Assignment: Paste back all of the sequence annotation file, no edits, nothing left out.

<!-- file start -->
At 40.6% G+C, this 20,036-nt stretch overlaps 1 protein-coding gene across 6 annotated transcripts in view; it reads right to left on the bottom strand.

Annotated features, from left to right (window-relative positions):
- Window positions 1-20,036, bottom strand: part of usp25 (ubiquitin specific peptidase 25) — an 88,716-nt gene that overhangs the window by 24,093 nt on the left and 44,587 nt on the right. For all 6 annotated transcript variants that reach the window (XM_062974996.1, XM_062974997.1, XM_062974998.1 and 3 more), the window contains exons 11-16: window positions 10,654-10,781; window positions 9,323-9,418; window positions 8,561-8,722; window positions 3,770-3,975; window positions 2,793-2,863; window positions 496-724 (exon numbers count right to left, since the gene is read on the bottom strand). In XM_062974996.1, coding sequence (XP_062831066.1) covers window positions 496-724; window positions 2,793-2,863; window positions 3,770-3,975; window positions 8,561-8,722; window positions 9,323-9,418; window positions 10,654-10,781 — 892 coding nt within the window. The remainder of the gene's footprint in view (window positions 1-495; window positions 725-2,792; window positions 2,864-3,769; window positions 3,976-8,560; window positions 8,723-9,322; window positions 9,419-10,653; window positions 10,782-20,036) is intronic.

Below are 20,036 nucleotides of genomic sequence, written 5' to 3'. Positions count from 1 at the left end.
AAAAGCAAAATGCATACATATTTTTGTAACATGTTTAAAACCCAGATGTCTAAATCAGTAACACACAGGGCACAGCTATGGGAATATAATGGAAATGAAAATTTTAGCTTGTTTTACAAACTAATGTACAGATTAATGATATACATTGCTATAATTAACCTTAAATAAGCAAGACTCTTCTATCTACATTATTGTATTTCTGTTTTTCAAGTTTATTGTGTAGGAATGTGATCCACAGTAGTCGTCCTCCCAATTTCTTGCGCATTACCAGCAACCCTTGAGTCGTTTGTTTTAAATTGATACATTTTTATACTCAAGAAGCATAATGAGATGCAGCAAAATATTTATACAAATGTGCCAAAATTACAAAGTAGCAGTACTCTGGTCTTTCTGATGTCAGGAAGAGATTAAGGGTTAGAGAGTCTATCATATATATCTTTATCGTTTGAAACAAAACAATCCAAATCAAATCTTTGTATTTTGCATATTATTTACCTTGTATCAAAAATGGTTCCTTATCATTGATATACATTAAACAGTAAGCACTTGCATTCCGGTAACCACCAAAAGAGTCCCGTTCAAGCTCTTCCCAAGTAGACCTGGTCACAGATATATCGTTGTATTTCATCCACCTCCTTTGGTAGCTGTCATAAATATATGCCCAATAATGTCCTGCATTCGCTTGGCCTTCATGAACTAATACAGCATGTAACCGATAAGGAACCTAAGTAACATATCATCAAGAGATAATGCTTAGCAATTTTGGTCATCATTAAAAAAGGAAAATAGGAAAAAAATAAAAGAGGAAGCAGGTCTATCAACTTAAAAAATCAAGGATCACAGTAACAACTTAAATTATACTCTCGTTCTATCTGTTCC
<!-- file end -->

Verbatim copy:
At 40.6% G+C, this 20,036-nt stretch overlaps 1 protein-coding gene across 6 annotated transcripts in view; it reads right to left on the bottom strand.

Annotated features, from left to right (window-relative positions):
- Window positions 1-20,036, bottom strand: part of usp25 (ubiquitin specific peptidase 25) — an 88,716-nt gene that overhangs the window by 24,093 nt on the left and 44,587 nt on the right. For all 6 annotated transcript variants that reach the window (XM_062974996.1, XM_062974997.1, XM_062974998.1 and 3 more), the window contains exons 11-16: window positions 10,654-10,781; window positions 9,323-9,418; window positions 8,561-8,722; window positions 3,770-3,975; window positions 2,793-2,863; window positions 496-724 (exon numbers count right to left, since the gene is read on the bottom strand). In XM_062974996.1, coding sequence (XP_062831066.1) covers window positions 496-724; window positions 2,793-2,863; window positions 3,770-3,975; window positions 8,561-8,722; window positions 9,323-9,418; window positions 10,654-10,781 — 892 coding nt within the window. The remainder of the gene's footprint in view (window positions 1-495; window positions 725-2,792; window positions 2,864-3,769; window positions 3,976-8,560; window positions 8,723-9,322; window positions 9,419-10,653; window positions 10,782-20,036) is intronic.

Below are 20,036 nucleotides of genomic sequence, written 5' to 3'. Positions count from 1 at the left end.
AAAAGCAAAATGCATACATATTTTTGTAACATGTTTAAAACCCAGATGTCTAAATCAGTAACACACAGGGCACAGCTATGGGAATATAATGGAAATGAAAATTTTAGCTTGTTTTACAAACTAATGTACAGATTAATGATATACATTGCTATAATTAACCTTAAATAAGCAAGACTCTTCTATCTACATTATTGTATTTCTGTTTTTCAAGTTTATTGTGTAGGAATGTGATCCACAGTAGTCGTCCTCCCAATTTCTTGCGCATTACCAGCAACCCTTGAGTCGTTTGTTTTAAATTGATACATTTTTATACTCAAGAAGCATAATGAGATGCAGCAAAATATTTATACAAATGTGCCAAAATTACAAAGTAGCAGTACTCTGGTCTTTCTGATGTCAGGAAGAGATTAAGGGTTAGAGAGTCTATCATATATATCTTTATCGTTTGAAACAAAACAATCCAAATCAAATCTTTGTATTTTGCATATTATTTACCTTGTATCAAAAATGGTTCCTTATCATTGATATACATTAAACAGTAAGCACTTGCATTCCGGTAACCACCAAAAGAGTCCCGTTCAAGCTCTTCCCAAGTAGACCTGGTCACAGATATATCGTTGTATTTCATCCACCTCCTTTGGTAGCTGTCATAAATATATGCCCAATAATGTCCTGCATTCGCTTGGCCTTCATGAACTAATACAGCATGTAACCGATAAGGAACCTAAGTAACATATCATCAAGAGATAATGCTTAGCAATTTTGGTCATCATTAAAAAAGGAAAATAGGAAAAAAATAAAAGAGGAAGCAGGTCTATCAACTTAAAAAATCAAGGATCACAGTAACAACTTAAATTATACTCTCGTTCTATCTGTTCC